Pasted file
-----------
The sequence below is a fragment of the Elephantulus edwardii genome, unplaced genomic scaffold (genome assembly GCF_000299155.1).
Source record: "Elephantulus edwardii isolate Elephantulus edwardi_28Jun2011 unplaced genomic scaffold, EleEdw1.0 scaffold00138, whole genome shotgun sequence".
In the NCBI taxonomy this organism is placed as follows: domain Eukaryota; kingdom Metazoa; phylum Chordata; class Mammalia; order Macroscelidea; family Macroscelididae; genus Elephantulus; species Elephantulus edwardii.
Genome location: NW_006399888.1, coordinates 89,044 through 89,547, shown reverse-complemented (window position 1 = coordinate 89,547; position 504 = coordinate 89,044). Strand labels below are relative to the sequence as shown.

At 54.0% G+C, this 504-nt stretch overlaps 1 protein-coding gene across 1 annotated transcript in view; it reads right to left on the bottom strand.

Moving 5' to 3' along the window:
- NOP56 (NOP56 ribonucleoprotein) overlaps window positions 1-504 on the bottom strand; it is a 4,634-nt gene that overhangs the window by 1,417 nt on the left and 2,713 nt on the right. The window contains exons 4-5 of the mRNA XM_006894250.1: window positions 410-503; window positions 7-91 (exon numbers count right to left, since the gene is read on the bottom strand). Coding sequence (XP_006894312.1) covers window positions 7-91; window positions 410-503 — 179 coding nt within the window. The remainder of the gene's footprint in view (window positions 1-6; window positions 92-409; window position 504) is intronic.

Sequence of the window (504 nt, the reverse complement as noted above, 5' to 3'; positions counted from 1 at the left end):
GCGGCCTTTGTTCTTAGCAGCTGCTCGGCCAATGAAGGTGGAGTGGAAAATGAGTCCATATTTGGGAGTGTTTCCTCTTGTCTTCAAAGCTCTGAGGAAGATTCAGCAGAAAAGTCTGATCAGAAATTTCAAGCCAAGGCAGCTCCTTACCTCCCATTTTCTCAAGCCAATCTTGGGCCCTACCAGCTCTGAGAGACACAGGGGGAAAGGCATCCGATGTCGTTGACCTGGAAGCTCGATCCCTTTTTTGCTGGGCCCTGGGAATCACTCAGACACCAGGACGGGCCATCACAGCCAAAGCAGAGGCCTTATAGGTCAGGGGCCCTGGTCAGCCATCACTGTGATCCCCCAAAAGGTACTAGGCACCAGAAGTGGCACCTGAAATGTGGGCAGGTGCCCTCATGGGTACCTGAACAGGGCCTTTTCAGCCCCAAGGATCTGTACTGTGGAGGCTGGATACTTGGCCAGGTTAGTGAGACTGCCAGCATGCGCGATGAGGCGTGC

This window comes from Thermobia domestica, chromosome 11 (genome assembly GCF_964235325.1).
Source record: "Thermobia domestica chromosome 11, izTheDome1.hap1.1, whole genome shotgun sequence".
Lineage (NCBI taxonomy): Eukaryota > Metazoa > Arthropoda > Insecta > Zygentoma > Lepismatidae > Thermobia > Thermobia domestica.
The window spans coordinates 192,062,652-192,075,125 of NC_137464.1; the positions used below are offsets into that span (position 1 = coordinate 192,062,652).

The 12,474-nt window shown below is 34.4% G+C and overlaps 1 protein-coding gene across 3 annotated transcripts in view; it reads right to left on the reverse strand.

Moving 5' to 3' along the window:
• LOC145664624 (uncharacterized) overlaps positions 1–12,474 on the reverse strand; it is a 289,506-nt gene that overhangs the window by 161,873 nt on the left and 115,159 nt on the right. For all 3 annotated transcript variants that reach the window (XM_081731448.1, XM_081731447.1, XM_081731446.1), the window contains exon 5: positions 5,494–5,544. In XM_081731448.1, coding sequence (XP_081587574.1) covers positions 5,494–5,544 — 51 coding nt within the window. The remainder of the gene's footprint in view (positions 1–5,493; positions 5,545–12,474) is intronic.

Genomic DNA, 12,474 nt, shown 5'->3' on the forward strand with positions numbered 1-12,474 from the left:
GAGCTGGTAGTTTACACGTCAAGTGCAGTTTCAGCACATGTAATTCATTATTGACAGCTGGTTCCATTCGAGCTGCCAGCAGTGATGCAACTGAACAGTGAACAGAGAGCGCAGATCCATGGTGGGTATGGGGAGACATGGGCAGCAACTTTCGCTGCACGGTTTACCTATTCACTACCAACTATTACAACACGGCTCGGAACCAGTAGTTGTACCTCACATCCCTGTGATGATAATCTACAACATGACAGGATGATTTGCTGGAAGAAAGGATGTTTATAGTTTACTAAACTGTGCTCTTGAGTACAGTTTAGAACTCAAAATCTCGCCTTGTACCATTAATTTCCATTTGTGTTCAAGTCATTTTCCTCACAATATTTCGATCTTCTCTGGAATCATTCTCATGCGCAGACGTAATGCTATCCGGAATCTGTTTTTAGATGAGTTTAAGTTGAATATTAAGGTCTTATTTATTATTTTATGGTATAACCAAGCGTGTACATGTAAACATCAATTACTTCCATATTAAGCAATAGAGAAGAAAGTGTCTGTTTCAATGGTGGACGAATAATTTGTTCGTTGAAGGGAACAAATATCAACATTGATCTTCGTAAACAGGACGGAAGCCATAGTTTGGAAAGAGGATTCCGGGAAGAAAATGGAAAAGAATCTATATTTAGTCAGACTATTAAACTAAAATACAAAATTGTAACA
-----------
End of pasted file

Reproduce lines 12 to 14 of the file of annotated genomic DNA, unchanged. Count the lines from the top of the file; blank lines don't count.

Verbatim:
Lineage (NCBI taxonomy): Eukaryota > Metazoa > Arthropoda > Insecta > Zygentoma > Lepismatidae > Thermobia > Thermobia domestica.
The window spans coordinates 192,062,652-192,075,125 of NC_137464.1; the positions used below are offsets into that span (position 1 = coordinate 192,062,652).

The 12,474-nt window shown below is 34.4% G+C and overlaps 1 protein-coding gene across 3 annotated transcripts in view; it reads right to left on the reverse strand.